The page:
Outdoor Therapy Is the Self-Care Ritual You Need Right Now — and Here’s How to Do It

Medicine is just one way to address mental and physical wellness issues.

Simply spending any amount of time in nature can have powerful healing effects — powerful enough to rival the potential benefits of western medicine. That's caught the attention of the medical community, and some doctors are now prescribing an entirely new course of treatment for various mental and physical health ailments.

In a clinical setting, it's known as ecotherapy, the realm in which the recommendation to spend time outside and do nature-based exercises is being prescribed as a supplement to help with issues including anxiety, depression, high blood pressure, and diabetes.

"We write prescriptions for all kinds of medicines. In addition to that, we're starting to see nature and parks, not just as a place to recreate, but literally as a place to heal yourself," Dr. Robert Zarr told NBC News. Zarr is the medical director of Park RX America, a nonprofit that connects doctors and park managers for therapeutic purposes. 

Of course, many people have long known from their own real-world experiences — even when they're not in the mood — that getting outside and moving is therapeutic for both mind and body, whether there's a specific medical issue or not. 

If you're interested in creating your own informal outdoor therapy regiment without the participation of medical professionals, consider taking inspiration from Top Chef judge Gail Simmons, who decompressed from shooting Season 15 by spending as much time in the Colorado air as she could. The "perfect antidote" to those long days long nights — all spent indoors — she said, involved outdoor activities in idyllic natural environments... from serene and meditative practices like fly fishing, to adrenaline boosters like ziplining at 60 miles per hour through the forest.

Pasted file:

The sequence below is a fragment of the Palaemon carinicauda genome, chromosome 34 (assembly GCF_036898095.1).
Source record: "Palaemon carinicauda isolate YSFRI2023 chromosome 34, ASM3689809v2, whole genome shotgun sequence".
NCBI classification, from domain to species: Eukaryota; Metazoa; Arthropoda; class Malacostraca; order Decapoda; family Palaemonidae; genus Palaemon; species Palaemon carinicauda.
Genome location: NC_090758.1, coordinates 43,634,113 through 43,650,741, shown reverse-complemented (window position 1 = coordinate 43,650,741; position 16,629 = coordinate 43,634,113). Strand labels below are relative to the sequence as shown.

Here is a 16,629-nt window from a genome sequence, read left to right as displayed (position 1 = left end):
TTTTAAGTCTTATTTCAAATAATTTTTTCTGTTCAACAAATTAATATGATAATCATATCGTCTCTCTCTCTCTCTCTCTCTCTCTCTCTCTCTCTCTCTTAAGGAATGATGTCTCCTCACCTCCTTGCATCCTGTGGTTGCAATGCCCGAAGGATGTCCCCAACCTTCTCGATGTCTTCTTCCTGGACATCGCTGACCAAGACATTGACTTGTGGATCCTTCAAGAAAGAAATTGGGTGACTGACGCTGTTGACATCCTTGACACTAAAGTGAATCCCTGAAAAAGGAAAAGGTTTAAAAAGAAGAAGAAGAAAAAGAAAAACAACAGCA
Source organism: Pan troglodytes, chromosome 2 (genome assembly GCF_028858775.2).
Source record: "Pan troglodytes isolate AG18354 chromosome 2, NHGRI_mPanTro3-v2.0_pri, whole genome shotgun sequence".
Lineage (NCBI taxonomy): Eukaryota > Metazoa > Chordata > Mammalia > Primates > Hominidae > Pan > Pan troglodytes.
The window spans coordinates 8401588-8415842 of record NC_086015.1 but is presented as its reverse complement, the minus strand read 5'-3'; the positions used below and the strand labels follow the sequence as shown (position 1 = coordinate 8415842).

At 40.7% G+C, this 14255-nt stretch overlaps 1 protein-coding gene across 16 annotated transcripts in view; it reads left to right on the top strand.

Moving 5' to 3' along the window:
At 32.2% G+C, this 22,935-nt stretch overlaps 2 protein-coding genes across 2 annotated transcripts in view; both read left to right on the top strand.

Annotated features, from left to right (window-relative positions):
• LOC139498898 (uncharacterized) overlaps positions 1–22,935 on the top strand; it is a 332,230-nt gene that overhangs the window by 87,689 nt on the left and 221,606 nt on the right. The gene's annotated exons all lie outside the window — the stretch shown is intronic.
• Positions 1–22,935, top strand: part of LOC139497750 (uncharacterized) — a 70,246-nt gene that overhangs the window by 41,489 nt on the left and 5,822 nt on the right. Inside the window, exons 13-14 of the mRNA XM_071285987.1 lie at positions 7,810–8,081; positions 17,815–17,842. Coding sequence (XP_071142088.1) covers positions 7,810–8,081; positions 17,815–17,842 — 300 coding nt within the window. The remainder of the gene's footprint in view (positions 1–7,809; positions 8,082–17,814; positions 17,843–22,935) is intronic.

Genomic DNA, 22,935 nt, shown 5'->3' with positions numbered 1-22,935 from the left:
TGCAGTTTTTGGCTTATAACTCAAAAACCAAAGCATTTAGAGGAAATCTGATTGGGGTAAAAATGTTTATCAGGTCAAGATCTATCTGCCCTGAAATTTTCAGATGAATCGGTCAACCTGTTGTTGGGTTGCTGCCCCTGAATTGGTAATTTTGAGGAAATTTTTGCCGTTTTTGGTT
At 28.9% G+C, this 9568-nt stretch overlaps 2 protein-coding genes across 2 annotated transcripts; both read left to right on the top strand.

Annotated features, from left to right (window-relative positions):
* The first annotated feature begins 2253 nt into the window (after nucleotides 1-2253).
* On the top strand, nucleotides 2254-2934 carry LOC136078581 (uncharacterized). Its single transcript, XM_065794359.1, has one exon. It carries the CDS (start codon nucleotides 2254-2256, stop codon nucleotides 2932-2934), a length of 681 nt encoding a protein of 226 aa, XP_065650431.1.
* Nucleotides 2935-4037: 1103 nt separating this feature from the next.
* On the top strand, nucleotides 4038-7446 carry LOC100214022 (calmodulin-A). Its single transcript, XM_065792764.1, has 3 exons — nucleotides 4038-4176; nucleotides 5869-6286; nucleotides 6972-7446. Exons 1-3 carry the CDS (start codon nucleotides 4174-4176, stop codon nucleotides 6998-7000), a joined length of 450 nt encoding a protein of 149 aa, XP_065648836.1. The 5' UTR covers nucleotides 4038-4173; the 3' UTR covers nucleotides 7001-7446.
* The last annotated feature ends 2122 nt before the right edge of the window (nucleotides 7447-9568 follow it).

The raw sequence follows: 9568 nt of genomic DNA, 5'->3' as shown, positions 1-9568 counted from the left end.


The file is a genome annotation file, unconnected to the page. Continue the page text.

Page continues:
Gail chronicles her adventures in the digital series Gail's Day Off, which showcases the natural beauty of must-see Colorado locales like Denver, Boulder, and Telluride.

"Our days are 16 hours long sometimes, and most of it is spent either in a restaurant or on a soundstage," she said while fishing. "So being out, smelling the fresh air — that's what Colorado is all about."

Watch the videos above for inspiration — and perhaps even a bit of second-hand healing as you make your own plans to get out and get moving in nature!

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